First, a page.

Barbarian Director Zach Cregger Listens To Death Metal To Fall Asleep [Exclusive Interview]

In the new horror/mystery "Barbarian," nothing is as it seems — and everything seems totally weird, so the fact that it isn't what it seems makes it even weirder and more terrifying than you thought possible. It's altogether strange and unnerving, but writer/director Zach Cregger also delivers a horrific tale that is ripe with moments for laughter, because it really is just so damn bizarre. He's a good person for this kind of mesh, given his background in comedy, and his unique script brings a whole new level of surprise to the genre.

"Barbarian" tells the story of a woman named Tess (Georgina Campbell), who arrives at an Airbnb she rented in Detroit one night only to find that a man named Keith (Bill Skarsgård) is already staying there. Against her better judgment, she decides to stay the night at the home until a solution can be secured — but, as in any good horror movie, she discovers that there is more than meets the eye in this home and that a rogue Airbnb mix-up is, quite literally, the least of her problems.

I sat down with Cregger to discuss the upcoming film in all its mysterious glory, including his reasons for pivoting to horror after previously being part of the comedy collective The Whitest Kids U Know, and what makes horror and comedy such a natural pairing.

'I didn't know where it was going as I was writing it'

One of the things I love about this film is that it's broken up in such a way that it really keeps you guessing. And it's pretty unique to most films, even other mysteries. Where did you come up with such a smart way to keep that intrigue alive? It's a very smart tactic, well-used.

Thank you so much. I didn't know where it was going as I was writing it. So I knew that if I didn't know what was going to happen, there's no way the audience could be ahead of me. I just followed my own intuition and I just decided to surprise myself as much as possible. There's a moment in this movie where everything flips, and that moment was not planned. I hit a wall and I was frustrated and then I just, like, zap, and it happened. A lot of times when you write that way, you can run out of road and you can be in real trouble. This was just one of those really lucky experiences where I think I landed the plane. So I'm really happy with it.

'I just have a dark sensibility'

You definitely landed the plane in a great way. You have a background in comedy, which is really awesome. I know you're a horror guy, that you enjoy horror, but what really made you want to make the jump to horror? It's one thing to love horror and be a fan, but it's another thing to be a horror filmmaker.

I just have a dark sensibility. I love horror movies. I listen to death metal every night to fall asleep in my headphones, next to my beautiful, angelic wife. I naturally gravitate towards darker things. So for me it wasn't like a calculated, "Now I'm going to shift into horror." I didn't mean to write this as a movie. I was just in my garage late at night and I just wanted to write something for me that I would enjoy. So it was a dark scene. Then I just kept following that scene with what happens next.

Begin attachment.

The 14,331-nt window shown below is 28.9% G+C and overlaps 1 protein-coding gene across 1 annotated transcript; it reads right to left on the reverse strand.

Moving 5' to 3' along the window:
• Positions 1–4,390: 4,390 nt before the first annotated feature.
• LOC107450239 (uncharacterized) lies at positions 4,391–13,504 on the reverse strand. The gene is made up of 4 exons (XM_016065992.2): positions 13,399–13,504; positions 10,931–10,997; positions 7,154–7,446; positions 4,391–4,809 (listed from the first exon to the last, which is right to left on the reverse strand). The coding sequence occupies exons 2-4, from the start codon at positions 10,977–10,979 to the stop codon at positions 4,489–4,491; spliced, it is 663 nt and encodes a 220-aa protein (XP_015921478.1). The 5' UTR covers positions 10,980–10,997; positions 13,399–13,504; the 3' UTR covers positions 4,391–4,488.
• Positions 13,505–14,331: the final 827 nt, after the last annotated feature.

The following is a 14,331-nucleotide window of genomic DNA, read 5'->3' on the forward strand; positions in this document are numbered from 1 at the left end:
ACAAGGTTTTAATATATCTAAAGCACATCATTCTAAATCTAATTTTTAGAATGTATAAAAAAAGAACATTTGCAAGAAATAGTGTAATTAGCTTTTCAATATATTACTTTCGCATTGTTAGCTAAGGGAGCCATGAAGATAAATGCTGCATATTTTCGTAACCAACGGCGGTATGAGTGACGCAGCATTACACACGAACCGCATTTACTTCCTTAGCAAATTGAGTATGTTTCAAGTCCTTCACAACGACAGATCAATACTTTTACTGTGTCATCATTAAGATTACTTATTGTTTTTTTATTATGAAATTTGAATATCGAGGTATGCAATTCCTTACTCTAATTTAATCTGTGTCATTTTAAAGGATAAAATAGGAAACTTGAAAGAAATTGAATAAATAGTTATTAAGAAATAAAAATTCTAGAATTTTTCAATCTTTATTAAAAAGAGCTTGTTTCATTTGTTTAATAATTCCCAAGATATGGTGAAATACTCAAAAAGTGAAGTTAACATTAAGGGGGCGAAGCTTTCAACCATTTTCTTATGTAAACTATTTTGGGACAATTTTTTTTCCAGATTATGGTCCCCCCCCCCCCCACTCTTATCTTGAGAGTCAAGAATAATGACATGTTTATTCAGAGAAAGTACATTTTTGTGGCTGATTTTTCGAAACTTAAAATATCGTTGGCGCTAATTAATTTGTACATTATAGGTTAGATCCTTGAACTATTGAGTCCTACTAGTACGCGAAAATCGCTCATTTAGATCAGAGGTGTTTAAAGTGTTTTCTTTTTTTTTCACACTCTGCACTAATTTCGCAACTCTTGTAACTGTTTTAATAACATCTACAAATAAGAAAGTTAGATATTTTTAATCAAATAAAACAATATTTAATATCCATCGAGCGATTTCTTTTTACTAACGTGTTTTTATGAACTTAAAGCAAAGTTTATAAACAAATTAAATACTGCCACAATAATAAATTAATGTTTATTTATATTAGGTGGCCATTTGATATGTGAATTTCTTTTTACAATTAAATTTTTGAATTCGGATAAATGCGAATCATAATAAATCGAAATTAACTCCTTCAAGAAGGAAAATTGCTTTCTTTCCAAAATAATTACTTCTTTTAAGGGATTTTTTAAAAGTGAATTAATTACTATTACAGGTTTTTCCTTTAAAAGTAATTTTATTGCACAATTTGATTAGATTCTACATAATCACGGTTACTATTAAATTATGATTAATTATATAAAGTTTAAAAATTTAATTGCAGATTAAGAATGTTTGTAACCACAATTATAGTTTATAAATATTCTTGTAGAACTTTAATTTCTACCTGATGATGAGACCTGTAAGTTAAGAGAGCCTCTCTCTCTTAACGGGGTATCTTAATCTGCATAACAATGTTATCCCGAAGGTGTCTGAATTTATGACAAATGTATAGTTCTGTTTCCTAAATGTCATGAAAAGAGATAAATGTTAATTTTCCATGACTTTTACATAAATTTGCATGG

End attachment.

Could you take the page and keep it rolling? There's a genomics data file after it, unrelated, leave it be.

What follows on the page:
I mean, this was a movie that was written from a place of pure joy, truly. This was a joyful writing experience and it was a joyful directing experience. So, yeah, as dark as it was, I found it immensely fulfilling.

I love that you say it's joyful. After seeing the movie, it's so funny to hear that. It's just such an interesting outlook. But that's what happens when you're working on a project that you really love.

'Horror and comedy are almost the same muscle group'

Personally, where do you find that horror and comedy best meet? It's a thing that's happening now where a lot of smaller comedy creators are really taking their stab at meshing the two and finding the horror in comedy and the comedy in horror.

Yeah, they're so similar. Horror and comedy are almost the same muscle group. It's all about the precision of timing and tone, and zigging when the audience expects you to zag. It's about subverting expectations. I had a professor in a comedy writing class in college say that all jokes follow the same equation. It's an action with an expected result, yields an unexpected result. I've thought about that a lot in my life of, "Does that really apply to everything that we've ever found funny?" And it does. I've yet to find something funny that negates that equation. That equation is very similar to the one that creates a scare. So not to get too heavy and philosophical about it, but they are the same muscle group. So my time in comedy was not wasted on a horror exercise.

Definitely not. When you talk about it like that, it also seems to mimic the filmmaking process, as well, in a way. What's your favorite scene in this movie?

I'm proud of the whole movie. [A scene] that [jumps] out to me is Justin's measuring sequence. I'm very proud of the turn when we realize what's actually happening. I'm very proud of that. I'm proud of the ending. Because to me, horror movies really always struggle with the ending. So I feel like this movie has a very strong final moment and I'm very proud of that.

"Barbarian" arrives in theaters on September 9, 2022.